Canada’s largest cannabis producers are being credited with micro-booms in some local economies, and the trickle-down effects are visible in nearby housing sales and price increases, according to a report by RE/MAX Canada.
This trend is more pronounced in Eastern Canada, where there’s a greater number of large-scale cannabis producers, says the report.
Smiths Falls, Ontario is one such market transformed by Canopy Growth, the largest cannabis producer in the world. After taking over the abandoned Hershey factory, the Ottawa-area production facility now employs 1,300 people and has a market value of more than $11 billion.
“The impact of Canopy Growth on Smiths Falls cannot be understated, and it’s growing,” says Christopher Alexander, Executive Vice President and Regional Director, RE/MAX of Ontario-Atlantic Canada. “The economy in the Rideau-St. Lawrence area is experiencing a boom, which is triggering home sales, which rose by 27.1 per cent year-over-year, and average prices increased 10.5 per cent. Demand is up and there’s a housing shortage in the region. We expect to see similar cannabis industry-related growth in other regions as well.”
Some markets to watch include Windsor-Essex, where Aphria has set up shop in nearby Leamington, Ontario and employs 1,000 people. The region saw September 2019 home sales increase 7.82 per cent and average prices rose 9.10 per cent year-over-year. In Atlantic Canada, the area surrounding Wentworth, Nova Scotia will be of interest, where Breathing Green Solutions is in operation. Similarly, Atholville, New Brunswick is also experiencing a renaissance thanks to Zenabis Global Inc., employing more than 420 people from the town and neighbouring communities.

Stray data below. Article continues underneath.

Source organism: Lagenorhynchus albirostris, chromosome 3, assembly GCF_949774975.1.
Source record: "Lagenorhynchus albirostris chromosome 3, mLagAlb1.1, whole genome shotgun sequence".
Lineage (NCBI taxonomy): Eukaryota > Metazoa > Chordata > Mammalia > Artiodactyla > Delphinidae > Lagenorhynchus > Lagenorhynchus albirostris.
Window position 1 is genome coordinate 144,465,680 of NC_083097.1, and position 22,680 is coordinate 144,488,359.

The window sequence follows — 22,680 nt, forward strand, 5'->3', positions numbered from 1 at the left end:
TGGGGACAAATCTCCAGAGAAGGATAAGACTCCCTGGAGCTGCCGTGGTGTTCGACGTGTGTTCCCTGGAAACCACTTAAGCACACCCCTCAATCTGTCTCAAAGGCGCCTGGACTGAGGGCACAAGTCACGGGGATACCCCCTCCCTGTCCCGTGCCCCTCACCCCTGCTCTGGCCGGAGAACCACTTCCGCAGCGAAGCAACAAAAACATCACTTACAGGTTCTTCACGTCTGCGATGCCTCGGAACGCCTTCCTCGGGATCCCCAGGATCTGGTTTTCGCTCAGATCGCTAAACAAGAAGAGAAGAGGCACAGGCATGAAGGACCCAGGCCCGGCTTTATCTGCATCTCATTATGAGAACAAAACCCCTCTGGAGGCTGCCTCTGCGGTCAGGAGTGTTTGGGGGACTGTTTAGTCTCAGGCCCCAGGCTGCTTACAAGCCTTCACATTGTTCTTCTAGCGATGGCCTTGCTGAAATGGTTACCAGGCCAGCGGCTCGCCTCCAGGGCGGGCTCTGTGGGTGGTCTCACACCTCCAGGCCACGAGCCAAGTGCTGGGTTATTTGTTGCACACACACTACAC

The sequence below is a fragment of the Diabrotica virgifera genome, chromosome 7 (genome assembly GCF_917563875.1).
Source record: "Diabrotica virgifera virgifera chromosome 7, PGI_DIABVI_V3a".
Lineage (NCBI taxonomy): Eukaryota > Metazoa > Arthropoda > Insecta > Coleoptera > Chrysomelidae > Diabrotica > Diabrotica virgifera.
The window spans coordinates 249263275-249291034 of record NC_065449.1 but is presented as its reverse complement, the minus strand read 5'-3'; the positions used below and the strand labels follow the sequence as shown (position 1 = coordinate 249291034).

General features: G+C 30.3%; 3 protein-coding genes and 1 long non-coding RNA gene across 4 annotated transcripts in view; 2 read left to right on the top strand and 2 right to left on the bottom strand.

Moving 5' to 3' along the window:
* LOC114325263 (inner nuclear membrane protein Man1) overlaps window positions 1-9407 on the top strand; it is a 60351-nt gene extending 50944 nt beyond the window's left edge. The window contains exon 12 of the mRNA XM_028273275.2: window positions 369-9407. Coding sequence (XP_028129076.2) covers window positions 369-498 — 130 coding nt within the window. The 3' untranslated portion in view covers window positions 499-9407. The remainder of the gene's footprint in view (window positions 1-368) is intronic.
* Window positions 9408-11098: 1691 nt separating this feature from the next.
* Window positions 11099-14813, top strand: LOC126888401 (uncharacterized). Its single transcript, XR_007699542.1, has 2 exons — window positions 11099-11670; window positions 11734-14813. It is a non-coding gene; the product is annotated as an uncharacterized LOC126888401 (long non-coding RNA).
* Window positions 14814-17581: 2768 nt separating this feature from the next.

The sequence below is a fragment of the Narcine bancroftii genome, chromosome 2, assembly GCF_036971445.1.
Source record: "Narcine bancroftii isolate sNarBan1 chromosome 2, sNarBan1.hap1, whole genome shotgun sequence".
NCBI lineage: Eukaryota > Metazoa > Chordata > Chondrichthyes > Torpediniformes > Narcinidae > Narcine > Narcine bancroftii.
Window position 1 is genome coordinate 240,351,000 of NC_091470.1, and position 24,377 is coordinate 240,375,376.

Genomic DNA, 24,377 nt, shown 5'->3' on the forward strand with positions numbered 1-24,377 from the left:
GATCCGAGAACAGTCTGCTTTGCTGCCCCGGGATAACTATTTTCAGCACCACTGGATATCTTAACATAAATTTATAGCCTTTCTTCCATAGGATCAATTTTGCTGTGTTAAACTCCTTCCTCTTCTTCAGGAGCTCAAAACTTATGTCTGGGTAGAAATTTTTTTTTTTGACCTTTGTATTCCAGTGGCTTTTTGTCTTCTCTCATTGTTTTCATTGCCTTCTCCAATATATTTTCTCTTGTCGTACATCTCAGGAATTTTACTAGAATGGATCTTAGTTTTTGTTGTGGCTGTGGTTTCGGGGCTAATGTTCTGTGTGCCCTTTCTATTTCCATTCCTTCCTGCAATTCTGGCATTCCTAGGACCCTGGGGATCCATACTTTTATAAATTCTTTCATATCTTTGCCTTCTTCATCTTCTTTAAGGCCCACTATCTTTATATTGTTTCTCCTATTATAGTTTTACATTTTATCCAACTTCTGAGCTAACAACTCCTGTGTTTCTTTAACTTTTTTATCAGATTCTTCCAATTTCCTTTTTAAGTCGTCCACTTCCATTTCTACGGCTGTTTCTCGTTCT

“The legal cannabis industry is already being credited with invigorating some lagging economies and as a result, those housing markets could soon see a flurry of activity,” Alexander adds.
While Eastern Canada appears to be a hot spot for cannabis producers, and Western Canada has some large-scale facilities, the west is seeing a much heavier influx of cannabis retailers compared to Ontario and Atlantic Canada. Calgary alone has more than 50 retail locations and Greater Vancouver has 23, whereas Toronto has only six. None of these markets have seen a meaningful impact on real estate activity or values. This is despite the results of a RE/MAX consumer survey, which found that 65 per cent of Canadians would not like to live near cannabis retail stores.
“It appears that there were a lot of anticipated reservations surrounding cannabis retail and the negative impacts on local property values that did not come to pass. We have not seen a decrease in home sales or prices that can be attributed to legal cannabis,” says Alexander. “In fact, the opposite may be true. As the retail footprint grows and diversifies into edibles and other formats, buyers and sellers may start to feel less resigned.”
The RE/MAX consumer survey found that two in 10 Canadians (21 per cent) already live in proximity to one and most of them (72 per cent) say living near one is not a factor in their decision to move.
“The increasing number of retail cannabis stores in Calgary shows no signs of stopping, with city officials having approved more than 200 since legalization,” says Elton Ash, Regional Executive Vice President, RE/MAX of Western Canada. “The presence of more stores may influence how home buyers approach certain neighbourhoods.”